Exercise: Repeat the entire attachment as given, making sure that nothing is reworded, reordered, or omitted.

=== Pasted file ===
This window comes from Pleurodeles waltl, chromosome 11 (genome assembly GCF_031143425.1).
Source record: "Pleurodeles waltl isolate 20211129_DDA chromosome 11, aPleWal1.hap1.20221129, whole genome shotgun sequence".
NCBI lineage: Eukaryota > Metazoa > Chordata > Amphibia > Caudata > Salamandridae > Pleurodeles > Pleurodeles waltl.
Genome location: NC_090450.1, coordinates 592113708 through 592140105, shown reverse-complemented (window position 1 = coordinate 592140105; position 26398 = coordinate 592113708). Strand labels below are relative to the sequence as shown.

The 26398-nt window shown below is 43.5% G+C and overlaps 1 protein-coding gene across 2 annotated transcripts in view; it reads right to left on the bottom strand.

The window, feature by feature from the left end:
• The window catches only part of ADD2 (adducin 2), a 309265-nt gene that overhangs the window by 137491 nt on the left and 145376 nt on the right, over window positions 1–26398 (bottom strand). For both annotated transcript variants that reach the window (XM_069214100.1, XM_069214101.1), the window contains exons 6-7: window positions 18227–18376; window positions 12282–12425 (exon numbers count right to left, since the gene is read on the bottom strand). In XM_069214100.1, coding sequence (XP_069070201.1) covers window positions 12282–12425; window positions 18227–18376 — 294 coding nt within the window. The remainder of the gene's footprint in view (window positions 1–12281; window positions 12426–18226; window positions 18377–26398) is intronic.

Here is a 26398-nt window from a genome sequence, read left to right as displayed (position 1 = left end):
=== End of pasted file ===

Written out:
This window comes from Pleurodeles waltl, chromosome 11 (genome assembly GCF_031143425.1).
Source record: "Pleurodeles waltl isolate 20211129_DDA chromosome 11, aPleWal1.hap1.20221129, whole genome shotgun sequence".
NCBI lineage: Eukaryota > Metazoa > Chordata > Amphibia > Caudata > Salamandridae > Pleurodeles > Pleurodeles waltl.
Genome location: NC_090450.1, coordinates 592113708 through 592140105, shown reverse-complemented (window position 1 = coordinate 592140105; position 26398 = coordinate 592113708). Strand labels below are relative to the sequence as shown.

The 26398-nt window shown below is 43.5% G+C and overlaps 1 protein-coding gene across 2 annotated transcripts in view; it reads right to left on the bottom strand.

The window, feature by feature from the left end:
• The window catches only part of ADD2 (adducin 2), a 309265-nt gene that overhangs the window by 137491 nt on the left and 145376 nt on the right, over window positions 1–26398 (bottom strand). For both annotated transcript variants that reach the window (XM_069214100.1, XM_069214101.1), the window contains exons 6-7: window positions 18227–18376; window positions 12282–12425 (exon numbers count right to left, since the gene is read on the bottom strand). In XM_069214100.1, coding sequence (XP_069070201.1) covers window positions 12282–12425; window positions 18227–18376 — 294 coding nt within the window. The remainder of the gene's footprint in view (window positions 1–12281; window positions 12426–18226; window positions 18377–26398) is intronic.

Here is a 26398-nt window from a genome sequence, read left to right as displayed (position 1 = left end):